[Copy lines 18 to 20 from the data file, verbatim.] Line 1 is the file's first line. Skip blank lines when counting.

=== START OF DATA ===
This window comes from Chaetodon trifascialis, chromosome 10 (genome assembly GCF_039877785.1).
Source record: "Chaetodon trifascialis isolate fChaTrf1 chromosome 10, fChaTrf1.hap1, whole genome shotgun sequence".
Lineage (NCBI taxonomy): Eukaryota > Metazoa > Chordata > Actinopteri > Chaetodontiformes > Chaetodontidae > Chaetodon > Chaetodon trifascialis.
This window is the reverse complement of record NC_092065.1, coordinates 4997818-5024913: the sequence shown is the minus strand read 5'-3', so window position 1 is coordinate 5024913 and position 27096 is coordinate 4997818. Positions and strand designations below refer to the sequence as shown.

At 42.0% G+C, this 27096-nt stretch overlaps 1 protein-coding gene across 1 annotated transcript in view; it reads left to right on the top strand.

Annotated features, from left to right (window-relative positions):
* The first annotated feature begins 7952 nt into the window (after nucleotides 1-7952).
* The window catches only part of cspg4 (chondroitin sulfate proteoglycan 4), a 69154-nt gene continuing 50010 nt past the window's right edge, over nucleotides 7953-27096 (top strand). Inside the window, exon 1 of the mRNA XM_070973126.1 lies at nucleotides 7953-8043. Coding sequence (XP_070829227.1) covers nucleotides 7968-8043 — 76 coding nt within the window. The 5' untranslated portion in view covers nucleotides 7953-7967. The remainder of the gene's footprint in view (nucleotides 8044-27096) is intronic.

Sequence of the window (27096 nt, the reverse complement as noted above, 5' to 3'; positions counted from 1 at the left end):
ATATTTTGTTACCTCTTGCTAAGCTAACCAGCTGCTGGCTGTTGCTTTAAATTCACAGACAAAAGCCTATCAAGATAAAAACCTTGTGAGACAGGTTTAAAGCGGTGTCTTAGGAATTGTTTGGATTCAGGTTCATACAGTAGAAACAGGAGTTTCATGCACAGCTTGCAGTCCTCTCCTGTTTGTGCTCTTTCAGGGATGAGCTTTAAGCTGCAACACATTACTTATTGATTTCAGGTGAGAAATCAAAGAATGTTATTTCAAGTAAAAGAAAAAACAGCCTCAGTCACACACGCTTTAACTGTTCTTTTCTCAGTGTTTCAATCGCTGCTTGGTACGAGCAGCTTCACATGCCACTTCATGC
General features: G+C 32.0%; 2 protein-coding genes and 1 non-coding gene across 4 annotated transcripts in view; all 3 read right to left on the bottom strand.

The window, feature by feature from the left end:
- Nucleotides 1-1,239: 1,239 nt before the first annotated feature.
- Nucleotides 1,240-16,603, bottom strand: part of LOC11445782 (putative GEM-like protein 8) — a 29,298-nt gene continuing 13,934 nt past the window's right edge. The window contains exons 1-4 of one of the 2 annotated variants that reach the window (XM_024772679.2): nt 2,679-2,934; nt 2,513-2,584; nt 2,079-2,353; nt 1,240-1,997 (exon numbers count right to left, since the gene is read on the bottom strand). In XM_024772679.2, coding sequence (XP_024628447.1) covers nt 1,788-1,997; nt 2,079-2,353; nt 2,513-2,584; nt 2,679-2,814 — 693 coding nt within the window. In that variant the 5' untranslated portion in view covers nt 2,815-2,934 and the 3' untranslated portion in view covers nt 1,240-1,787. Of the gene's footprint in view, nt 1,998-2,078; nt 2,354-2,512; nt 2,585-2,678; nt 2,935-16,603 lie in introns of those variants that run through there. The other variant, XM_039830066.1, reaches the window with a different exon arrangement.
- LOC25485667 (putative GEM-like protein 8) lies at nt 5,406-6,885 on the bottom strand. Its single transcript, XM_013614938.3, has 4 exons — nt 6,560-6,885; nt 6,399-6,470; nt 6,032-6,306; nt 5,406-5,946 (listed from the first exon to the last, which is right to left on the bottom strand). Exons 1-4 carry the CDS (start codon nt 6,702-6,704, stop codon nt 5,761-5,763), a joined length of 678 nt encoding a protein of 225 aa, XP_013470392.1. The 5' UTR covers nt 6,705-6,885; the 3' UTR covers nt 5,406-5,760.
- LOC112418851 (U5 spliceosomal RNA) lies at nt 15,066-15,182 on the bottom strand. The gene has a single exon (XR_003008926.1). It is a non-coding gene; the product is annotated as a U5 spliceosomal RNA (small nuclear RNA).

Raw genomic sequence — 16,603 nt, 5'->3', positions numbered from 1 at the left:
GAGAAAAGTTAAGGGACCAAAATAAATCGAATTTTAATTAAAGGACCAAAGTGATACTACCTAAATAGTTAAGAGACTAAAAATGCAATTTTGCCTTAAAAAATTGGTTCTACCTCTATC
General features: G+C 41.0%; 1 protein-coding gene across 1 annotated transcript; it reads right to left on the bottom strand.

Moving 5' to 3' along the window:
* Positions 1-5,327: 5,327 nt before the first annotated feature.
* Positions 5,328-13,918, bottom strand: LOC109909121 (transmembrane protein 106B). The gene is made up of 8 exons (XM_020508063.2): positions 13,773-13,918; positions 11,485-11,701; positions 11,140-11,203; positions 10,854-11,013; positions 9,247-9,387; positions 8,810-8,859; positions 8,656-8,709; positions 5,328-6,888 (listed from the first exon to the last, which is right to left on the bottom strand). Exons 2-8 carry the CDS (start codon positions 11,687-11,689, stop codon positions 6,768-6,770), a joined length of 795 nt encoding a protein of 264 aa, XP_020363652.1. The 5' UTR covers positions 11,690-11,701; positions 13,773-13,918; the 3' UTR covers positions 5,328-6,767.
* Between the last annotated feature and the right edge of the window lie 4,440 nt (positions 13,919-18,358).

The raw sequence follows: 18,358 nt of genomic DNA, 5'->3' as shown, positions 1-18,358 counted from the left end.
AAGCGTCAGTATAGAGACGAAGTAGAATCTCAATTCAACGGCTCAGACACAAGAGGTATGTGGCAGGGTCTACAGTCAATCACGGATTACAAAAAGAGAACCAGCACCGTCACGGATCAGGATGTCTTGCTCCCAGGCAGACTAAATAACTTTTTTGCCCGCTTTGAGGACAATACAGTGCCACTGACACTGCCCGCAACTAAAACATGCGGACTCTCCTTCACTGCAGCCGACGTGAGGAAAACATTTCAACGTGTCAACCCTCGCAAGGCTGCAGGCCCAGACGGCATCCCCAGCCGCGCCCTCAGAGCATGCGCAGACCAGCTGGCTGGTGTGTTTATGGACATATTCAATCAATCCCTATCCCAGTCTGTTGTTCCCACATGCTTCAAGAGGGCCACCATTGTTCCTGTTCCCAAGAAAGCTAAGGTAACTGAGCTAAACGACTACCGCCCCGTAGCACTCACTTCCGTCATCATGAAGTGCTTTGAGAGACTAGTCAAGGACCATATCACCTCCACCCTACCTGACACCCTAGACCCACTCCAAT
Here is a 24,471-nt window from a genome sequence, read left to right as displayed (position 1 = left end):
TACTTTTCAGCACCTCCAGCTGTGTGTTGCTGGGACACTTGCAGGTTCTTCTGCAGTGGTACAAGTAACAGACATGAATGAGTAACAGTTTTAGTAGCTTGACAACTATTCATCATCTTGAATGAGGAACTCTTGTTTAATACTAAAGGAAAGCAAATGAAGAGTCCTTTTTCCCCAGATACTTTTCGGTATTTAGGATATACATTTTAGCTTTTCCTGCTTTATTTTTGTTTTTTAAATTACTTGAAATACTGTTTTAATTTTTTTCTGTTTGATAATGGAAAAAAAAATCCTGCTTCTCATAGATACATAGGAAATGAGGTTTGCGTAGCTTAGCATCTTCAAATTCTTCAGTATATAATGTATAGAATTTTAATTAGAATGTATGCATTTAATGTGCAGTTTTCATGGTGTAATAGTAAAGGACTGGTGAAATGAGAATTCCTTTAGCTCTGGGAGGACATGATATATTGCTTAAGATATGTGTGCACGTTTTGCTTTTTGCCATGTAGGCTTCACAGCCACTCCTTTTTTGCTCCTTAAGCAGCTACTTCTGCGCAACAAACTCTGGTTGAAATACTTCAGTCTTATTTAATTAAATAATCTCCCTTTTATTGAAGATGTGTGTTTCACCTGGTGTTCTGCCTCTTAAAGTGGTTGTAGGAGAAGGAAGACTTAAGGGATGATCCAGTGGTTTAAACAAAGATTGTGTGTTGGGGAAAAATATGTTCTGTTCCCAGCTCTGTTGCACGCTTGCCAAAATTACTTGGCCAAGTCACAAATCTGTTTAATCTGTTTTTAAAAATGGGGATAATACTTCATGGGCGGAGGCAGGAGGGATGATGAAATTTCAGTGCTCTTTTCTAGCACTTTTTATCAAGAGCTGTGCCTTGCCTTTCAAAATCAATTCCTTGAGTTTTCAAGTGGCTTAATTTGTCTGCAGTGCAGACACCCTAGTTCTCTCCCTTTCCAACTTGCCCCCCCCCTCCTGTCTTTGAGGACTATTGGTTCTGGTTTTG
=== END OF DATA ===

GAGAAAAGTTAAGGGACCAAAATAAATCGAATTTTAATTAAAGGACCAAAGTGATACTACCTAAATAGTTAAGAGACTAAAAATGCAATTTTGCCTTAAAAAATTGGTTCTACCTCTATC
General features: G+C 41.0%; 1 protein-coding gene across 1 annotated transcript; it reads right to left on the bottom strand.

Moving 5' to 3' along the window: